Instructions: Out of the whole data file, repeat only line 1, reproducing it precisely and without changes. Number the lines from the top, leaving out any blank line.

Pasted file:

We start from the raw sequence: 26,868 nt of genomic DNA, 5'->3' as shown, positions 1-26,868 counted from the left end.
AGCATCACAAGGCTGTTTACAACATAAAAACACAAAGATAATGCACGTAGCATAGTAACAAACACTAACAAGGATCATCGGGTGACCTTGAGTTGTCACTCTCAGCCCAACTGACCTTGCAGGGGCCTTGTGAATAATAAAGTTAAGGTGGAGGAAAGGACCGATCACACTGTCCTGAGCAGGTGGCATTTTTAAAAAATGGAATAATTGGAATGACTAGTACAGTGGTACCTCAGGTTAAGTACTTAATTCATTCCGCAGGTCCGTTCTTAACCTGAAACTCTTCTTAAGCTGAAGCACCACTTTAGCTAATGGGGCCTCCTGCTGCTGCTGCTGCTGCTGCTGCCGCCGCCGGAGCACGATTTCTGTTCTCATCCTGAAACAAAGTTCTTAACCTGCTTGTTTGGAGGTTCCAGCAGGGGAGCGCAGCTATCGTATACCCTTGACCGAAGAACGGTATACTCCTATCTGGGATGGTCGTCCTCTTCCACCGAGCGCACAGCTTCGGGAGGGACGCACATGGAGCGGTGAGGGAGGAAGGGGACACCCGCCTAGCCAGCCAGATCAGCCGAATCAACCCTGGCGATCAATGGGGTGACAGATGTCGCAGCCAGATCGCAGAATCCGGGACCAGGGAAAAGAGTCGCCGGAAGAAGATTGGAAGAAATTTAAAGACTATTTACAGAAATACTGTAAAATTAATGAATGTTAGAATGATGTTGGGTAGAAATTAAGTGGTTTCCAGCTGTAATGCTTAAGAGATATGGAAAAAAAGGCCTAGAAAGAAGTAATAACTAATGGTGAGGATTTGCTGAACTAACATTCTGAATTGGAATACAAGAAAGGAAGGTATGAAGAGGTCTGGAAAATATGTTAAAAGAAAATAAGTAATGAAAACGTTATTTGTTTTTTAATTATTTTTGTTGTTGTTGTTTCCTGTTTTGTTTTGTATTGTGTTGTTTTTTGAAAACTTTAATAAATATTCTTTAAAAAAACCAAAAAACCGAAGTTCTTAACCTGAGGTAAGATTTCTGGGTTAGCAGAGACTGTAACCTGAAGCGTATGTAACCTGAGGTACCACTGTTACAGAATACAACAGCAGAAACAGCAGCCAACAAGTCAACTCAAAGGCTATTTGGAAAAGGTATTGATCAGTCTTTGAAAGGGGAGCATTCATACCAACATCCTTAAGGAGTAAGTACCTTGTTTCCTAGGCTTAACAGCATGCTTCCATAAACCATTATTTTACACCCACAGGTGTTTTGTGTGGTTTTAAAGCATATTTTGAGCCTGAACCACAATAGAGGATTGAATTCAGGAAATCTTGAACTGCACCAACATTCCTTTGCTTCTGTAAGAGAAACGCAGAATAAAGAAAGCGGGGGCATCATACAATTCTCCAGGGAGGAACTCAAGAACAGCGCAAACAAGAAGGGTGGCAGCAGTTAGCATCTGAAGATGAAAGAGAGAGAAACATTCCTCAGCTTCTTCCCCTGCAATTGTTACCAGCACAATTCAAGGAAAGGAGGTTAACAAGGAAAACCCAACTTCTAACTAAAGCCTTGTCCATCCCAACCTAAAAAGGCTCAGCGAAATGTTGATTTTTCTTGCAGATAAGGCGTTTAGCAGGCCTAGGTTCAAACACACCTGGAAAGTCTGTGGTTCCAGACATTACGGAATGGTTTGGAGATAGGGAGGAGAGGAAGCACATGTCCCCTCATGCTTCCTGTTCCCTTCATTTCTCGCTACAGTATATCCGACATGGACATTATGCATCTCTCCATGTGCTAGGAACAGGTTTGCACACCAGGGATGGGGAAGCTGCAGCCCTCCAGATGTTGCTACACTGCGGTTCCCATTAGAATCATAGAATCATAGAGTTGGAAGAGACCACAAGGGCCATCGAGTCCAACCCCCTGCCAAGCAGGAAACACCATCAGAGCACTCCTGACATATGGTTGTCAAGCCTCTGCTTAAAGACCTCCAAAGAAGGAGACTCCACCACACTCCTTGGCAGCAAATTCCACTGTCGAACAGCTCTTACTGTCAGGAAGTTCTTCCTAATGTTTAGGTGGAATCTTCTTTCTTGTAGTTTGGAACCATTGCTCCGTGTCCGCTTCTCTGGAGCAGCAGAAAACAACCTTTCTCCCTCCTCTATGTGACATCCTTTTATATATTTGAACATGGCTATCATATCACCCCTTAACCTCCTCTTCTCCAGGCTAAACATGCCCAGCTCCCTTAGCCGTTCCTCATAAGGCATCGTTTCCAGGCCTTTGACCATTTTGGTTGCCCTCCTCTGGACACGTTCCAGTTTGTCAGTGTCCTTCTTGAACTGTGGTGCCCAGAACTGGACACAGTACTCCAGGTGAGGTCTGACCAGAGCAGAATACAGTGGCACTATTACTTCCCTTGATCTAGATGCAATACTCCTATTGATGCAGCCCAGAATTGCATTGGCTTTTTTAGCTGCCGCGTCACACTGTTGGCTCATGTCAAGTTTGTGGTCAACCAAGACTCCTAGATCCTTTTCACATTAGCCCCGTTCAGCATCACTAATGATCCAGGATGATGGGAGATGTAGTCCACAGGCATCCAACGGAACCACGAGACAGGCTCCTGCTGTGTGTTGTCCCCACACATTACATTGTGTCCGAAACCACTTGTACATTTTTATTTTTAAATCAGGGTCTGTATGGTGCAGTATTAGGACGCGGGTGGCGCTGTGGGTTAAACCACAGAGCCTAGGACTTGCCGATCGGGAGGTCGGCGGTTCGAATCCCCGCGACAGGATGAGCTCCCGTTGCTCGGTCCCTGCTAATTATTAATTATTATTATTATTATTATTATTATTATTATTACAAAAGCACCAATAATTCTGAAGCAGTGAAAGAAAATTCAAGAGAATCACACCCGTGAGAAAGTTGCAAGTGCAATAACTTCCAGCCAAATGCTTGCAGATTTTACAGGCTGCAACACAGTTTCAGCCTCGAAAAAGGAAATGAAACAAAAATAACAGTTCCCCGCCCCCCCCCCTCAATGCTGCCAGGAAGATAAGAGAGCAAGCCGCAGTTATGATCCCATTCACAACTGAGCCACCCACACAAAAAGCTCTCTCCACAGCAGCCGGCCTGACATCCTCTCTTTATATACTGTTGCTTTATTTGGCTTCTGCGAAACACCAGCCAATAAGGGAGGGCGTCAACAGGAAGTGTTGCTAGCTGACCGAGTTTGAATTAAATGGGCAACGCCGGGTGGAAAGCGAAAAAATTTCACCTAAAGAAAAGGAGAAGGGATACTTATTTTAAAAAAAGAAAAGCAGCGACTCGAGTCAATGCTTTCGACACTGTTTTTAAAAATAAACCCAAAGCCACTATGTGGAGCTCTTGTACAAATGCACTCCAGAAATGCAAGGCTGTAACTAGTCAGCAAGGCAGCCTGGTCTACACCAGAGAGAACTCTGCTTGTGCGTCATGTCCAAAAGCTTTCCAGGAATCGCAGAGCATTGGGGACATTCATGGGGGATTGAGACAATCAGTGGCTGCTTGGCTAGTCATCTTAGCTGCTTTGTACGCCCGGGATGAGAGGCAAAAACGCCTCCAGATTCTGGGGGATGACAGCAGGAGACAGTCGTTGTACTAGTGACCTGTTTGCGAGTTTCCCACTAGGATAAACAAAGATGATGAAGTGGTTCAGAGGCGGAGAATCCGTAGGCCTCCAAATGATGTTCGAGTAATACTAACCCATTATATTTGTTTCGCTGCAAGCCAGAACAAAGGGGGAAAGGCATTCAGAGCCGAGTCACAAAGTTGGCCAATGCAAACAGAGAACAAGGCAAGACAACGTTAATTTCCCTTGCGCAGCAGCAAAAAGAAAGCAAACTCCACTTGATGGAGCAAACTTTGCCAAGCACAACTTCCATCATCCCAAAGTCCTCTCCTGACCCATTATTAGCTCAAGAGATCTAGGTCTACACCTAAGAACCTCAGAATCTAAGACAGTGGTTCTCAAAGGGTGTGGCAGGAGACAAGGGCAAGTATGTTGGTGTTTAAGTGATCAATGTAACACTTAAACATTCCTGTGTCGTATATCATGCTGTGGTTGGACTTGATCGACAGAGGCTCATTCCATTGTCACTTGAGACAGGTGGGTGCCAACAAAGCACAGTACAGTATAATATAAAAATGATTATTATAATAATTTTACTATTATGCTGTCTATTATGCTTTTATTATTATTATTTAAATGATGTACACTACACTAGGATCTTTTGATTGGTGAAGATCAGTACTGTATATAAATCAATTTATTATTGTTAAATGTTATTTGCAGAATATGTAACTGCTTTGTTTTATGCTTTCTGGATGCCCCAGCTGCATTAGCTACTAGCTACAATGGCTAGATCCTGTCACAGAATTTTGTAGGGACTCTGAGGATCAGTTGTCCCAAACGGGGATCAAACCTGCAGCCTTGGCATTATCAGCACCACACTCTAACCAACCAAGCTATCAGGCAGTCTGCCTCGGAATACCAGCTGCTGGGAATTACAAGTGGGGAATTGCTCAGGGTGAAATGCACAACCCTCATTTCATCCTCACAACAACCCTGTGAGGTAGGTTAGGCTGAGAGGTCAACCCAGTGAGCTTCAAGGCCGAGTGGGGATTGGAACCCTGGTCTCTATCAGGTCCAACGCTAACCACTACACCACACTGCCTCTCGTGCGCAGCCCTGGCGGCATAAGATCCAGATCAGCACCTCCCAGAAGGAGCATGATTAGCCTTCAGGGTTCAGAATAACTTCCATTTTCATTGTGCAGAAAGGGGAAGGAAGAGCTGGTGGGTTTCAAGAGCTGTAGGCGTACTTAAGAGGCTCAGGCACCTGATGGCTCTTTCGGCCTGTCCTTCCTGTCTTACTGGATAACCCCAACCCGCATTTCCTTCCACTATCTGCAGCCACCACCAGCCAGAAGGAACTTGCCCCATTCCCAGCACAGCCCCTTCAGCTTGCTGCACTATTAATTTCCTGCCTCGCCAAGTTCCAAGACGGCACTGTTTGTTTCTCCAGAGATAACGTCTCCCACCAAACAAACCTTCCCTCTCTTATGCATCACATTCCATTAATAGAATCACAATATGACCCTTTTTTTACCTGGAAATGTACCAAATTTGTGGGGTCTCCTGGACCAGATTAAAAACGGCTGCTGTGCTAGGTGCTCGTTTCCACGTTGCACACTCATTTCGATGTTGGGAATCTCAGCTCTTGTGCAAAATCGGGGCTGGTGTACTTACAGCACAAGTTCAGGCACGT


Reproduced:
We start from the raw sequence: 26,868 nt of genomic DNA, 5'->3' as shown, positions 1-26,868 counted from the left end.